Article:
grants from agencies. We continue to struggle to raise
sufficient funds to sustain and grow FDSS.
How many physicians has FDSS trained?
At present, we are providing financial support for 11
South Sudanese students to attend medical school.
We will have our first medical school graduate, a
postgraduate student named Ruot, in 2017. We also
have a list of more than 20 exceptionally qualified
applicants from South Sudan who desire to become
doctors through FDSS.
What educational resources does FDSS use?
We provide our students with tablet computers loaded
with medical textbooks and online reference resources.
When our students graduate, we intend to support their
postgraduate training, and, at that time, we hope to
facilitate access to all of the educational resources that
the American College of Surgeons offers.
Where do you see the health care situation in
South Sudan heading in the future?
The greatest need in South Sudan is to have a vision and
plan for a modern health care system. FDSS has been
working closely with South Sudanese physician leaders
and with the Ministry of Health to plan for develop-
ment of a tertiary teaching hospital and medical school.
We are prepared to begin implementation as soon as
the political turmoil in South Sudan allows progress.
The first priority must be to develop the hospital and
medical school within the country. This facility will
serve as a model for high-quality and safe medical care
and as a home for medical, nursing, and other profes-
sional training and education. A national health care
system must also be planned, which will include the
development of universal access to care, including pre-
hospital care and transportation. There will be a great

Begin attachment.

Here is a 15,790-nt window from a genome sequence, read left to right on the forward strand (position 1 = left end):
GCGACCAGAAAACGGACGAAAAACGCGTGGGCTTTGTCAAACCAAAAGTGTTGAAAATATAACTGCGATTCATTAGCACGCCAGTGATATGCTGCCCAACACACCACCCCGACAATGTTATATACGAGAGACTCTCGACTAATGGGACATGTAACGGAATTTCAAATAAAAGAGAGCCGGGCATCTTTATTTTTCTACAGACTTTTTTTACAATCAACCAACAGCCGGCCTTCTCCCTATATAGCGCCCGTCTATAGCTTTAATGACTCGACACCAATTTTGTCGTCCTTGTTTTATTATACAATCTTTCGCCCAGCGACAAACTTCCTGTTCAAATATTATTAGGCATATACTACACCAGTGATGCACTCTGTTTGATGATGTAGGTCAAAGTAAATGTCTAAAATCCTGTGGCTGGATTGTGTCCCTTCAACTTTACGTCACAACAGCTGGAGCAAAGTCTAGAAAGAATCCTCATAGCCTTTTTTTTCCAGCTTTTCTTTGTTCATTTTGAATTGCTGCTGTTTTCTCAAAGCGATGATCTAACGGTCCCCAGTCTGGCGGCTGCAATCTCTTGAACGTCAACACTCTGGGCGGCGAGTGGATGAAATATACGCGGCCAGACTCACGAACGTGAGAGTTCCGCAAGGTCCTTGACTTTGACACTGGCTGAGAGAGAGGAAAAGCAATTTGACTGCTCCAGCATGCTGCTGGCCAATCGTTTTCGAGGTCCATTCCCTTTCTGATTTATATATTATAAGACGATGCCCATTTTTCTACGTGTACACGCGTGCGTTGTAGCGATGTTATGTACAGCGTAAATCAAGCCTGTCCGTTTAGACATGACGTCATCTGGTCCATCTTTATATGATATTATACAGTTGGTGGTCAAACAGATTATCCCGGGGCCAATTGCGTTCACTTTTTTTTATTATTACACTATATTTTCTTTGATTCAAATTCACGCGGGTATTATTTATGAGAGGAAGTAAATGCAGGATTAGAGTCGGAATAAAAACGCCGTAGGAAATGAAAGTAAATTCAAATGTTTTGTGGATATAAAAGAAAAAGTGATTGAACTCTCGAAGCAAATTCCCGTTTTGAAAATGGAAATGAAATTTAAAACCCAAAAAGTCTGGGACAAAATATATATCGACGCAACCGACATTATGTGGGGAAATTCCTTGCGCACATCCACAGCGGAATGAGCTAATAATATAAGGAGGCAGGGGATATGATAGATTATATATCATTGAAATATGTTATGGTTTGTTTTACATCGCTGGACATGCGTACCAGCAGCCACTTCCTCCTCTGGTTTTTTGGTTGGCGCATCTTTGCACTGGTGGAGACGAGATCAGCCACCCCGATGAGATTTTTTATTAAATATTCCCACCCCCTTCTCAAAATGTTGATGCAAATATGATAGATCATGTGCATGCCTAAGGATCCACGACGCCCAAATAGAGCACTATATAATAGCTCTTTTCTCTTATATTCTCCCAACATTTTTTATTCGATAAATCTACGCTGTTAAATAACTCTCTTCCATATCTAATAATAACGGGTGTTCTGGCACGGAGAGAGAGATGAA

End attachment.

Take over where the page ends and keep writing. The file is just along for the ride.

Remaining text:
opportunity to develop this system using modern tech-
nology, such as telecommunication, to provide national
connectivity and integration.
Is FDSS working with any Republic of South Sudan
government agencies to achieve this goal?
FDSS has worked with leaders in the Ministry of
Health, medical education leaders, and physician leaders in South Sudan. While at present there is insufficient
political stability or resources to implement our plans,
we are well-positioned to work together with South
Sudanese leaders when the political situation allows
progress to occur.
What advice would you give other health care
providers who want to work in South Sudan spe-
Clearly, expatriate health care providers can play an
important role in South Sudan. However, the greater
need is to help develop a sustainable health care system,
beginning with educating South Sudanese physicians
and other health care professionals. So my advice is to
work with groups that make medical education and
infrastructure development a priority. Such groups
prioritize development of high-quality facilities and
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